A pre-paid $10 fee is required for a transcript to be faxed to a destination within the United States; the charge is $15 for a transcript faxed outside the country. Since faxed transcripts are considered as working (unofficial) documents only, the fax will be followed up by an official (hard copy) version to follow by first class mail within three to four working days. In the event that the student is not eligible to receive an official transcript, i.e., outstanding accounts receivable balance, etc., only the (unofficial) faxed copy can be provided for the above fee.


Signed transcript requests should include the following information:

  • Student’s full name (including maiden or other name if applicable)

  • Student ID number

  • Date of birth

  • The last term the student was enrolled at CSU-Pueblo

  • Instructions on whether the current semester grades are to be included (this is important when a transcript is ordered near the end of a term)

  • The complete name and address of the agency, school or individuals to whom transcripts are to be sent.

  • The student’s signature (this provides CSU-Pueblo with the necessary authorization to release the transcript to the designee.)


    • Transcripts do not include Upward Bound, GED, ACT, SAT, GRE or college class rank information.

    • If someone other than the individual named on the
      transcript has been authorized to pick up the document in person, they must provide a signed release from the person named on the transcript. Payment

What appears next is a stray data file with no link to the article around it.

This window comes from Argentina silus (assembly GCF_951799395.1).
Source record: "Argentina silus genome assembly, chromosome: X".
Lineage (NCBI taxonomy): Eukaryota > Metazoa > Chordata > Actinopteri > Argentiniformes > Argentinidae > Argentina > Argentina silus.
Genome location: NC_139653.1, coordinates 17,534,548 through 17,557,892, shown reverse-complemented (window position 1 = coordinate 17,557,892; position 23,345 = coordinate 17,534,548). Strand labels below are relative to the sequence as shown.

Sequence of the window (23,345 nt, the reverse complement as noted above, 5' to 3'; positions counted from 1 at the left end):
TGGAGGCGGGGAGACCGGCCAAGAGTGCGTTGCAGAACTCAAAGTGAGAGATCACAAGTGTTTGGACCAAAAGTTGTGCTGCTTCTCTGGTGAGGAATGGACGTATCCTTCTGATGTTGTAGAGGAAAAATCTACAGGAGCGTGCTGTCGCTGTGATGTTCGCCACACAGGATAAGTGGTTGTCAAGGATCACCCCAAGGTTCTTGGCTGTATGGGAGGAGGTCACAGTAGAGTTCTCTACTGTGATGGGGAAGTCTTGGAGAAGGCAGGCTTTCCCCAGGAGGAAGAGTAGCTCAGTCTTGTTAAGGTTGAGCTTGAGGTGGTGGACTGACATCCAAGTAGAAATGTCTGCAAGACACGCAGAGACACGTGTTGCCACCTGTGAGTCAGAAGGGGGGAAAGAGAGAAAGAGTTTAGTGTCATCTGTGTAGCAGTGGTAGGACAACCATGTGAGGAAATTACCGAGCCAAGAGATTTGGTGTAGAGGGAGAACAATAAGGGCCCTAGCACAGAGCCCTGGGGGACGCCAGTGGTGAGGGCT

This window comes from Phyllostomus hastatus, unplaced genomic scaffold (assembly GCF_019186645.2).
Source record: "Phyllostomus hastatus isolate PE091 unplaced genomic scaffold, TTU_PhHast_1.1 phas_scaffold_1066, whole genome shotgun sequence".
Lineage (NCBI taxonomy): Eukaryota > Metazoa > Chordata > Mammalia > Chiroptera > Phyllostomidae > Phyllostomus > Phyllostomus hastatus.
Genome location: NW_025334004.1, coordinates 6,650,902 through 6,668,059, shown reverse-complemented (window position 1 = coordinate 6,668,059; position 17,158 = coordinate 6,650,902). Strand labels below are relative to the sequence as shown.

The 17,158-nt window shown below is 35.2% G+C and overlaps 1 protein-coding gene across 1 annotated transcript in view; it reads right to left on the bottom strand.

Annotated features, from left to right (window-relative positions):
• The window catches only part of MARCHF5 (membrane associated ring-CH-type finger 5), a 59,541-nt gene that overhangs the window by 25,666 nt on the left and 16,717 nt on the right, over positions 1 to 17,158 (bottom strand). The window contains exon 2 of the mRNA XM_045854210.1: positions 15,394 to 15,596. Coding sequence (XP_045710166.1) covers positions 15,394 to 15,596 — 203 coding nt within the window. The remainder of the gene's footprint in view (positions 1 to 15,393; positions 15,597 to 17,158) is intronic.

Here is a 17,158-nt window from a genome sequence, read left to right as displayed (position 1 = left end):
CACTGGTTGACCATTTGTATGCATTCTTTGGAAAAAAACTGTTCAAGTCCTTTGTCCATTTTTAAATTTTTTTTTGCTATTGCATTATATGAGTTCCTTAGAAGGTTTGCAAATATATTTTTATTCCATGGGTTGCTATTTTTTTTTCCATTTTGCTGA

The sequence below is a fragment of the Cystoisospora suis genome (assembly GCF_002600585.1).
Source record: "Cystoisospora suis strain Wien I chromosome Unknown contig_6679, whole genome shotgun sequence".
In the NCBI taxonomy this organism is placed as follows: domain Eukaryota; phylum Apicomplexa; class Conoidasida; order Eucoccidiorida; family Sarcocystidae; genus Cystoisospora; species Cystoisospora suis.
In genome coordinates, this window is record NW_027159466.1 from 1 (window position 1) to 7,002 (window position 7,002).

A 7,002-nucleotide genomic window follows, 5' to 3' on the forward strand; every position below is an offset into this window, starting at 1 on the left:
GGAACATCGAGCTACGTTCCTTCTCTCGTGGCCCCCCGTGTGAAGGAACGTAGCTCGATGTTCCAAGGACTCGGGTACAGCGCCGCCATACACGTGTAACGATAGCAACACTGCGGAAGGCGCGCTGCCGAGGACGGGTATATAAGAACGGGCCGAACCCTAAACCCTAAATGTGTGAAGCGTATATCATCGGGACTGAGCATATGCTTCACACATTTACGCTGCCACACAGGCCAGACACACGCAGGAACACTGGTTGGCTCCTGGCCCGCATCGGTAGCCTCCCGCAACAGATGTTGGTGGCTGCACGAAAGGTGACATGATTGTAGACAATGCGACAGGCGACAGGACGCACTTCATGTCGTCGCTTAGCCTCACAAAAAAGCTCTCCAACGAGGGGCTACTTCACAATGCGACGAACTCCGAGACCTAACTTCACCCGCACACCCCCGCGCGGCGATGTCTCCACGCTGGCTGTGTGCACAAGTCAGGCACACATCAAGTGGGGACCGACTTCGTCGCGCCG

• If payment is to be made by credit card, please provide type (VISA, MasterCard or Discover), credit card number, expiration date, name of card holder, address of card holder and daytime phone number.

    • If the order is for a faxed transcript, the following information is also needed:
    1. The fax number and name of the person to whose attention the transcript is to be sent.

    2. The name and address to which the subsequent official, hard copy transcript will be mailed.


      Graduation applications and planning sheets for the summer session and fall semester are due no later than the third week of the spring semester prior to the graduating term.

      Graduation applications and planning sheets for the spring semester are due no later than the third week of the fall semester prior to the graduating term.

      Students unable to complete degree requirements will be required to submit an amended graduation planning sheet or a graduation update to the Records Office in order to establish a new tentative degree conferral date.


      The official graduation list is prepared each term by the Records Office from the official Graduation Planning Sheets. Students will not be eligible to graduate unless their names appear on the list as approved by the Faculty Senate during the graduation term.


      Commencement exercises take place once a year, at the end of spring semester. Students eligible to participate include those who completed graduation requirements in the preceding fall semester, as well as those who will complete requirements in the spring semester or those who will complete requirements in the summer session following commencement. Candidates must appear in official academic regalia at commencement exercises.